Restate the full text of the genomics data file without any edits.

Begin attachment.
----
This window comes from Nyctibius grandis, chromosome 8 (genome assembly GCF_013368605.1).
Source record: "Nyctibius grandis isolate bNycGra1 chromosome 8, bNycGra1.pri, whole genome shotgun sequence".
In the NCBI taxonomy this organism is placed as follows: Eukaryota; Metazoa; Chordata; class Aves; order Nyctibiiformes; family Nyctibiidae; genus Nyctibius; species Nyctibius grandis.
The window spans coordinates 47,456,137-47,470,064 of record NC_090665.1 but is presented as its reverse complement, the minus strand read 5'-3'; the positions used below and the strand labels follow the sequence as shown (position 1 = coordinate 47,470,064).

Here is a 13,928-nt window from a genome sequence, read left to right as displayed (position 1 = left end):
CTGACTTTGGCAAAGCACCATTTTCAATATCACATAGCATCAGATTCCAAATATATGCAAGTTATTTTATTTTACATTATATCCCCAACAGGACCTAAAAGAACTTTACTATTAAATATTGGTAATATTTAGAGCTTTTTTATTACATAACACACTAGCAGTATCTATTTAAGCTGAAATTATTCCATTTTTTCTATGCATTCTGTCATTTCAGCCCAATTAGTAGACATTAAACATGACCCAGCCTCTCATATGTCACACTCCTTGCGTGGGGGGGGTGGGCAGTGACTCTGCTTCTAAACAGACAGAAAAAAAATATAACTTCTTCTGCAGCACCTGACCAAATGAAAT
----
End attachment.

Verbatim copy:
This window comes from Nyctibius grandis, chromosome 8 (genome assembly GCF_013368605.1).
Source record: "Nyctibius grandis isolate bNycGra1 chromosome 8, bNycGra1.pri, whole genome shotgun sequence".
In the NCBI taxonomy this organism is placed as follows: Eukaryota; Metazoa; Chordata; class Aves; order Nyctibiiformes; family Nyctibiidae; genus Nyctibius; species Nyctibius grandis.
The window spans coordinates 47,456,137-47,470,064 of record NC_090665.1 but is presented as its reverse complement, the minus strand read 5'-3'; the positions used below and the strand labels follow the sequence as shown (position 1 = coordinate 47,470,064).

Here is a 13,928-nt window from a genome sequence, read left to right as displayed (position 1 = left end):
CTGACTTTGGCAAAGCACCATTTTCAATATCACATAGCATCAGATTCCAAATATATGCAAGTTATTTTATTTTACATTATATCCCCAACAGGACCTAAAAGAACTTTACTATTAAATATTGGTAATATTTAGAGCTTTTTTATTACATAACACACTAGCAGTATCTATTTAAGCTGAAATTATTCCATTTTTTCTATGCATTCTGTCATTTCAGCCCAATTAGTAGACATTAAACATGACCCAGCCTCTCATATGTCACACTCCTTGCGTGGGGGGGGTGGGCAGTGACTCTGCTTCTAAACAGACAGAAAAAAAATATAACTTCTTCTGCAGCACCTGACCAAATGAAAT